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2004 Chevy Silverado - Hidden

The One That Almost Got Away

Brandan Gillogly
Feb 1, 2009
Photographers: Brandan Gillogly
Photo 2/9   |   2004 Chevy Silverado left Front Angle
Judging by where he parked his '04 Silverado at our inaugural Havoc Fresno show, Michael DaSilva was either trying to stay in the shade and keep cool, or he was trying to hide from our editors. After walking the show grounds, we scooped up several features, but after filling in all of our schedules, we still hadn't seen Michael's truck. On the last day of the show, we met Michael and he asked us if we'd like to check out his truck. Usually when this happens it's because we've seen the truck and we've passed on shooting it for any number of reasons, but Michael's truck had simply gone unnoticed, tucked way back under a building's awning. It turns out he was interested in a feature shoot, and we agreed to meet in Monterey, which required us to drive north from our offices in Anaheim, and Michael to drive south from his home in Fairfield, California.
Photo 3/9   |   2004 Chevy Silverado right Side Angle
SIC Motorsports is no stranger to Truckin' magazine. We've featured several trucks with their radical suspensions, and the work they did on Michael's Silverado fits their reputation for custom. SIC Motorsports totally stripped the Silverado to its frame and used McGaughy's 2-inch drop spindles and Air Ride Technologies control arms to get the right stance. The upper arms were relocated for perfect geometry before the Slam Specialties HE7 'bags were bolted in. For the rear, a custom bridge notch was fabricated with eight cargo-spearing spikes while rectangular tubing was used for the notch. A KP Components six-link and chromed Watts linkage were welded into the truck to keep the freshly-powdercoated rearend centered. More Slam Specialties 'bags were used out back, this time RE7s. With the frame completely stripped and the suspension all sorted out, SIC Motorsports moved the transmission and carrier bearing up three inches before the frame was boxed with mild steel and then powdercoated black. Once the bed was back in place, SIC fabricated tubular mounts for four chrome 5-gallon air tanks that match the spikes on the bridge. The tanks are fed by three Air Zenith pumps and all of the plumbing was done in 1/2-inch line using two-speed Slam Specialties Digital Stealth Valves that allow the 'bags to fill slowly or quickly. The result of all the work? Michael's Silverado lays frame on 22x9.5-inch Panther Juice 6 wheels.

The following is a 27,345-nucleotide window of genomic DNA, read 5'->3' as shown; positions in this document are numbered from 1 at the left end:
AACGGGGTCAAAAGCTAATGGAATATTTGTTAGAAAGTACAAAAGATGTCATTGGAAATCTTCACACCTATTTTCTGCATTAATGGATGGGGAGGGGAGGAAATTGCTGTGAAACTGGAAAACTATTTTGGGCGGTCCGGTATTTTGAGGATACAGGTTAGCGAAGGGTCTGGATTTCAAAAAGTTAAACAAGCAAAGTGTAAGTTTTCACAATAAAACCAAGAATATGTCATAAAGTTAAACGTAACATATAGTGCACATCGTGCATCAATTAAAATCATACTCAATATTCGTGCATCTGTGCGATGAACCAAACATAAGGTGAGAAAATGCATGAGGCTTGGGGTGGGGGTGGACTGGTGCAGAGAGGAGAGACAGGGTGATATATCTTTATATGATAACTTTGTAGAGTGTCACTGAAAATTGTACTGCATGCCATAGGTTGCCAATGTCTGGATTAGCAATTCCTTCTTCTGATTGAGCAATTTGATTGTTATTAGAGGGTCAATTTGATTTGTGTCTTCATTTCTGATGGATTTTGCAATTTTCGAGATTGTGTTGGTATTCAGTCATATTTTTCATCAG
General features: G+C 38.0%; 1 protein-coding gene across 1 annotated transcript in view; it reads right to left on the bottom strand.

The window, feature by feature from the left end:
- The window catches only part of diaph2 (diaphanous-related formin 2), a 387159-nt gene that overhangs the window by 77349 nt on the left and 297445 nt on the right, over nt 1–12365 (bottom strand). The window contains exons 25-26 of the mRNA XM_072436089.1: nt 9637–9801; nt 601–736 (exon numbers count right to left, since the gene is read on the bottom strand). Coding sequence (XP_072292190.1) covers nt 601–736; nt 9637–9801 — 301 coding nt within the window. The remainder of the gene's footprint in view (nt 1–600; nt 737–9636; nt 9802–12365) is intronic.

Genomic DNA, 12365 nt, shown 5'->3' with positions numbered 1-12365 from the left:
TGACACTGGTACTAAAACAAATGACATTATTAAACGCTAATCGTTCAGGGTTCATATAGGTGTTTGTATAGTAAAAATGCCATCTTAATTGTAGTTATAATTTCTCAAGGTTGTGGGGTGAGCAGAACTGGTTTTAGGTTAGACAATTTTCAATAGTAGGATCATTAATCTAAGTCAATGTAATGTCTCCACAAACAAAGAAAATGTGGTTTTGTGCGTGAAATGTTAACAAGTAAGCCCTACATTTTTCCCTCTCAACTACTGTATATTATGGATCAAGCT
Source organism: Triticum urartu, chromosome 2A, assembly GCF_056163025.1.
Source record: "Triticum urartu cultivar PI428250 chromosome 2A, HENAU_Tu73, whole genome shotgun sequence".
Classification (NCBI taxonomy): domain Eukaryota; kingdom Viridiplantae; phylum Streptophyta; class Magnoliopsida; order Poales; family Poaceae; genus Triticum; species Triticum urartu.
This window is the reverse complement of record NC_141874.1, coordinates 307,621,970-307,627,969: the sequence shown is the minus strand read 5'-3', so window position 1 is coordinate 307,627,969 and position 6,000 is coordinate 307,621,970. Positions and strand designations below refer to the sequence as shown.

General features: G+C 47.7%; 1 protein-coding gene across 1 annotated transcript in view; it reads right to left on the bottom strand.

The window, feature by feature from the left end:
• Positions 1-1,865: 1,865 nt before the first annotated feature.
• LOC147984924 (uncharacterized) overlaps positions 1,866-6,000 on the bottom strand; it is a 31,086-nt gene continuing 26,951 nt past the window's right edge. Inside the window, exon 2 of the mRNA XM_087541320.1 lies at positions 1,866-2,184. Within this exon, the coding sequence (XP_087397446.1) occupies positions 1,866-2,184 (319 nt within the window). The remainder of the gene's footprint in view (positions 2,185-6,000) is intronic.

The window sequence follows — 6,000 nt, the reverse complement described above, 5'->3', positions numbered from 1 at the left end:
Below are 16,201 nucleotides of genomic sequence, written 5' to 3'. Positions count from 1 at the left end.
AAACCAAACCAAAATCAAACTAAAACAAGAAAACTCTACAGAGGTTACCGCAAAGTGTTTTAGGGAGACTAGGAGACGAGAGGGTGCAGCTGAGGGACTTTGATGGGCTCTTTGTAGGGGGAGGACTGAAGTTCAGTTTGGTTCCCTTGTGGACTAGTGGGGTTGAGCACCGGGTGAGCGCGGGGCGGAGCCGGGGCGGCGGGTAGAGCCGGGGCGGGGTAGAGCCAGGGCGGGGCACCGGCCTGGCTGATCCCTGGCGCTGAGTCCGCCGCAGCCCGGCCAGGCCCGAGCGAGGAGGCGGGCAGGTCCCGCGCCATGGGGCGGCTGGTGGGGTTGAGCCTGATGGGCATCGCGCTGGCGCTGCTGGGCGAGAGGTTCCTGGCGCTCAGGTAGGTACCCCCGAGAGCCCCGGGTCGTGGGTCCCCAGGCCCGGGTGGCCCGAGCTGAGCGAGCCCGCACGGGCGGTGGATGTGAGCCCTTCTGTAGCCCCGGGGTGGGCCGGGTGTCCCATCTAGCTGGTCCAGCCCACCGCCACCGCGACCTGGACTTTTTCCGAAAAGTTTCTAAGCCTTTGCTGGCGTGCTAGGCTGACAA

No feature truck is complete without a custom interior, and Michael's truck doesn't disappoint. A Kenwood DVD-705 head unit and PS2 are neighbors in the wood and fiberglass center console that Michael built himself. The head unit controls the powerful audio system and displays video on the 151/2-inch Audiobahn screen that was molded into the dash where the factory head unit and HVAC controls used to be. Michael also built the wood/fiberglass sub box under the rear seats and wired the entire system using Streetwires equipment. The 15-inch Kicker L7 subs under the rear seat are powered by a Kicker 1200.1 amp, and required so much volume that the rear seats had to be mounted four inches higher. The other amp you see mounted under the rear seat powers the 10-inch Audiobahn sub mounted in the center console. Midrange and high frequencies are handled by MB Quart 61/2-inch components in the front doors and kick panels, and 51/4-inch and 4-inch components in the rear doors and behind the dash, all powered by Kicker 400.4 and 450.2 amps. The final interior upgrades were also completed by Michael, as he re-skinned the factory buckets and bench in Katzkin leather, ditching the rear headrests in the process.
You're probably looking at the bright blue tribal-yet-traditional flames on this Silverado wondering how we could have missed it. We don't know, but we're sure glad we fixed our mistake. Saldivar Auto Body in Sacramento, California, is responsible for the vivid flames, as well as all of the prep involved. There is a long list of obstructions and unnecessary distractions that were removed from the Chevy, including the door handles, stake pockets, taillights, and the tailgate handle. With the offending gaps filled, a Sir Michael's roll pan and AVS LED light strip were welded in and Cadillac vertical taillights were frenched in. The front of the truck received attention as well, as an '06 Silverado HD grille and SS bumper were bolted on and filled with billet grilles. With the bodywork completed, Frank Saldivar sprayed the truck in PPG onyx black and used a factory Nissan 350Z blue for the flames. The finishing touch was lavender pinstriping.
Michael wanted us to help him thank his parents, John and Ana, for all of their support on the project. His brother Chris, his girlfriend Kristen, and his friend Nick were also a big help, and he can't forget the great work that went into his truck: SIC Motorsports, Saldivar Auto Body, and KP Components. Finally, we've got to thank Michael for meeting us halfway for our shoot and for Gianni's. There's a lesson to be learned here, maybe next year his brother's truck will be front and center at Havoc. Chris, finish your truck!



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